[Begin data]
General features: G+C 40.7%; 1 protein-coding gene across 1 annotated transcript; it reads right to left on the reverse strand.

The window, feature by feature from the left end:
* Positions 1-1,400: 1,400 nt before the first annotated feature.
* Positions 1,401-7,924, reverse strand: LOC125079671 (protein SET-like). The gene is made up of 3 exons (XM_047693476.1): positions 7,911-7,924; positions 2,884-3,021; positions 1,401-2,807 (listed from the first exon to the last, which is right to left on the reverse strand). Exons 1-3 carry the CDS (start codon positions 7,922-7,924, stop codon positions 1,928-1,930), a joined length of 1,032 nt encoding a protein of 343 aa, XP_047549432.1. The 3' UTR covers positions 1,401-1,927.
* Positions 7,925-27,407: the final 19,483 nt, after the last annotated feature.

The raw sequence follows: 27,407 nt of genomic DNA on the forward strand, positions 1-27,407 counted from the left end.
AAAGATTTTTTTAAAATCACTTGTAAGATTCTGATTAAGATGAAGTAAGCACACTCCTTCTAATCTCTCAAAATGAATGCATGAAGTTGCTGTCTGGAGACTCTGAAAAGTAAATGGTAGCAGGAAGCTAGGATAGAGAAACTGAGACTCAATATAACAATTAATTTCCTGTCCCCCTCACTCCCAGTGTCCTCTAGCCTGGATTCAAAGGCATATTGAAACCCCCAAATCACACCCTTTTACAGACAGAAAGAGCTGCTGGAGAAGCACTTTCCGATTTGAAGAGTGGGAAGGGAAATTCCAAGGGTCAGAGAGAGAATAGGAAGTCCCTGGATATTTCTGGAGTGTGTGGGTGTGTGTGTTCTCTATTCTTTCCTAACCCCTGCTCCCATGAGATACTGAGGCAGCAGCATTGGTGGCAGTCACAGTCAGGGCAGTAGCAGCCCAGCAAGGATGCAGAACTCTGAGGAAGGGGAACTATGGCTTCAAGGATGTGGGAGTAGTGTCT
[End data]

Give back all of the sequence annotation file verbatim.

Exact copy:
General features: G+C 40.7%; 1 protein-coding gene across 1 annotated transcript; it reads right to left on the reverse strand.

The window, feature by feature from the left end:
* Positions 1-1,400: 1,400 nt before the first annotated feature.
* Positions 1,401-7,924, reverse strand: LOC125079671 (protein SET-like). The gene is made up of 3 exons (XM_047693476.1): positions 7,911-7,924; positions 2,884-3,021; positions 1,401-2,807 (listed from the first exon to the last, which is right to left on the reverse strand). Exons 1-3 carry the CDS (start codon positions 7,922-7,924, stop codon positions 1,928-1,930), a joined length of 1,032 nt encoding a protein of 343 aa, XP_047549432.1. The 3' UTR covers positions 1,401-1,927.
* Positions 7,925-27,407: the final 19,483 nt, after the last annotated feature.

The raw sequence follows: 27,407 nt of genomic DNA on the forward strand, positions 1-27,407 counted from the left end.
AAAGATTTTTTTAAAATCACTTGTAAGATTCTGATTAAGATGAAGTAAGCACACTCCTTCTAATCTCTCAAAATGAATGCATGAAGTTGCTGTCTGGAGACTCTGAAAAGTAAATGGTAGCAGGAAGCTAGGATAGAGAAACTGAGACTCAATATAACAATTAATTTCCTGTCCCCCTCACTCCCAGTGTCCTCTAGCCTGGATTCAAAGGCATATTGAAACCCCCAAATCACACCCTTTTACAGACAGAAAGAGCTGCTGGAGAAGCACTTTCCGATTTGAAGAGTGGGAAGGGAAATTCCAAGGGTCAGAGAGAGAATAGGAAGTCCCTGGATATTTCTGGAGTGTGTGGGTGTGTGTGTTCTCTATTCTTTCCTAACCCCTGCTCCCATGAGATACTGAGGCAGCAGCATTGGTGGCAGTCACAGTCAGGGCAGTAGCAGCCCAGCAAGGATGCAGAACTCTGAGGAAGGGGAACTATGGCTTCAAGGATGTGGGAGTAGTGTCT